On anothernote, this meeting also features the Quintessential Betty who makes me smile because of her southern oldtimer perfection, among a serious arsenal of AA archetypes; in fact, it is now also clear to me that I must henceforth refer to this meeting as the Archetype Meeting.

Written by xty

August 26, 2010 at 19:33

The 12 Suggested Steps and the Set-Aside Prayer

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A woman at the Sunday night meeting referred to “the twelve suggested steps” glibly and comfortably during her share….I inferred from her delivery that this is how she always refers to the steps. I thought “I ought to do that, that’s cool.” but it is a bit pointed, and I already say something other than  “I’m an alcoholic.”  I don’t need to come off like “what a maverick!”  (I say “I am powerless over alcohol.” Because I have to think about it to say it and I hear it when I do.)  I think it’s cool because the Maverick in me wants to remember to lighten up and create my own unique-like-everyone-else Program, as I have often been advised. Then I don’t think I should go there because the Fundamentalist in me hears “How It Works” all the time as well as some Greenville favoritisms such as “the chapter is  not called How It Thinks” to “figuring it out is not one of the steps.”  How can it all be true?

Yes, here is the dilemma:

Part A: “rarely have we seen a person fail who has thoroughly followed our path…..some of us sought an easier softer way….we beg of you with all the earnestness at our command to be fearless and thorough from the very start” (from Big Book, How It Works)

Part B:  The Twelve Steps are but “a suggested program of recovery.”  “Take what you want and leave the rest.”

Big sigh. It was recently suggested to me that I forget my omniscience regarding AA and sobriety and just start from here. Ok. Evidently it is just time for that because it makes a lot of sense.  I knit my brow at the conundrum above, but not for too long.  I have decided to do the Twelve Suggested Steps( henceforth TTSS) sooner than planned (i.e. right away) because evidently they work and what am I going to lose? I mean, can it get worse? (This wisdom came from Therapist K last night, sealing the deal on my conviction regarding TTSS).

In perfect solidarity I was reminded this week of the set-aside prayer, which I will make an effort to say before essentially anything from here on out:

God,
Please help me set aside
Everything I think I know
About myself, my disease,
These steps, and especially You;
For an open mind
And a new experience
With myself, my disease,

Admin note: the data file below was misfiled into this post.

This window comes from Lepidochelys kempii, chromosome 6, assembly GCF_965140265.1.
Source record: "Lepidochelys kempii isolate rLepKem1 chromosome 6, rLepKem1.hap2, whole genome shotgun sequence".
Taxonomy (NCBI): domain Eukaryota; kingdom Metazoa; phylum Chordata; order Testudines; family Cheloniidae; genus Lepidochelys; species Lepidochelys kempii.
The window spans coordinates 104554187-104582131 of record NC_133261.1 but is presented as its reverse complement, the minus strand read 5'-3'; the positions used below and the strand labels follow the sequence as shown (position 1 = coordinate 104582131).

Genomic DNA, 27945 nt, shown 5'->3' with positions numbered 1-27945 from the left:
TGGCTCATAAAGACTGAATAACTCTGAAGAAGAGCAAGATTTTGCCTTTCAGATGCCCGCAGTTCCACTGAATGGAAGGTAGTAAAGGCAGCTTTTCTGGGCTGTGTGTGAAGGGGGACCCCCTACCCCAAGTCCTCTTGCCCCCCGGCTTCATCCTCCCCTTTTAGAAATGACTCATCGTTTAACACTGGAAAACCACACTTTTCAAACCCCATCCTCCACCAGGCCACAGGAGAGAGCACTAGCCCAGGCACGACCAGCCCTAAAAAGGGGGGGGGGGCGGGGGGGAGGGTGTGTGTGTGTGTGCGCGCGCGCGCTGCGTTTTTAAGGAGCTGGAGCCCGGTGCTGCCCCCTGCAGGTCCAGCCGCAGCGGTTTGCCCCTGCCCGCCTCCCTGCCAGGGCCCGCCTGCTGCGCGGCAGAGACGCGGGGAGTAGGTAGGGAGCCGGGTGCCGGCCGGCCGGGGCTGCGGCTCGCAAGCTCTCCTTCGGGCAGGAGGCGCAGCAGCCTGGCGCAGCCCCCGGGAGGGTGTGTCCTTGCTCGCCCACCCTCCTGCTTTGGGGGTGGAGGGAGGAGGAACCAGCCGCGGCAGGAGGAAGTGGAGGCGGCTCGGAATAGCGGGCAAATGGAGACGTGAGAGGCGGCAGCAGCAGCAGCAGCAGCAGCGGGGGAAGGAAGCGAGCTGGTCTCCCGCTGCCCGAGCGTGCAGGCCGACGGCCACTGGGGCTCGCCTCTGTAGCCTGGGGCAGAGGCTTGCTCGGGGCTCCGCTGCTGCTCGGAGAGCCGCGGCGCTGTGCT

These steps and especially You

Written by xty

August 25, 2010 at 00:21

I drank.

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I drank. For a few days, last week. I’m sober now, and kinda pretty much ok. More later. Just checking in, as I am sure all both my loyal readers have been waiting with bated breath. Uh oh..will I change the blog name? Hm. I’m thinking no….

eventual recovery

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“Time is not a tool” is an often quoted AA saying, one I agree with strongly — but it is also true that the last thirty days of my life are substantively different than the first thirty days of my sobriety.  My thought being that while long term sobriety is not a benchmark of mental or spiritual health, the point is to get and stay sober, not get sober over and over and over again — time is not a tool, but it should not be dismissed either.  Its a bit of a paradox, I guess.

via Mr. SponsorPants: it makes me optimistic for their eventual recovery.

Here’s the deal: I have been “in and out” a whole lot, which means that I have been in and out a whole lot . While this particular feature of my self has had an impact on my external life, far more important and more difficult to….let’s say “apprehend,” is its life in me.   It won’t stop being true no matter how long I stay sober.  As opined above and elsewhere, it doesn’t matter if one has 8 years or two weeks sober, in terms of validity of sobriety, ability to be of value, likelihood to get drunk….and yet, it does. It so very does.

Sponsor R pointed out to me (I paraphrase) that the alcoholic part of us and our thinking is not bolted on to our heads as an optional accessory,  but is a part of our conscious and unconscious self as much as gender or race. It informs everything, even when it doesn’t.

A challenge for me has been to come to respect myself in spite of my background, in spite of how endlessly I’ve surrendered only to un-surrender.  I’ve never been able to truly internalize the idea that I have nothing to be ashamed of and I am  not faulty or “a freak among freaks,”  stigmatized, an object lesson.

After having years of freedom from drugs and alcohol as well, the hopeless relapser feeling joins a faithful certitude in a strange blend of capable inadequacy.

Written by xty

May 2, 2010 at 16:38

mornings

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My morning time thought life is unfortunate and difficult to control. I’m at a place where my approach is to try interrupting it, but also to relax about the phenomenon and know that its severity goes in and out like seasons.

The specific intrusive thoughts concern memories and/ or resentments. Mostly stream-of-consciousness memories. I certainly have plenty of those.

I considered giving a gory example but decided not to bum everybody out. I also considered writing to some sort of conclusion on the topic, but there isn’t one, it simply is, so I’ll just stop writing.

Written by xty

April 29, 2010 at 12:24

Posted in thinking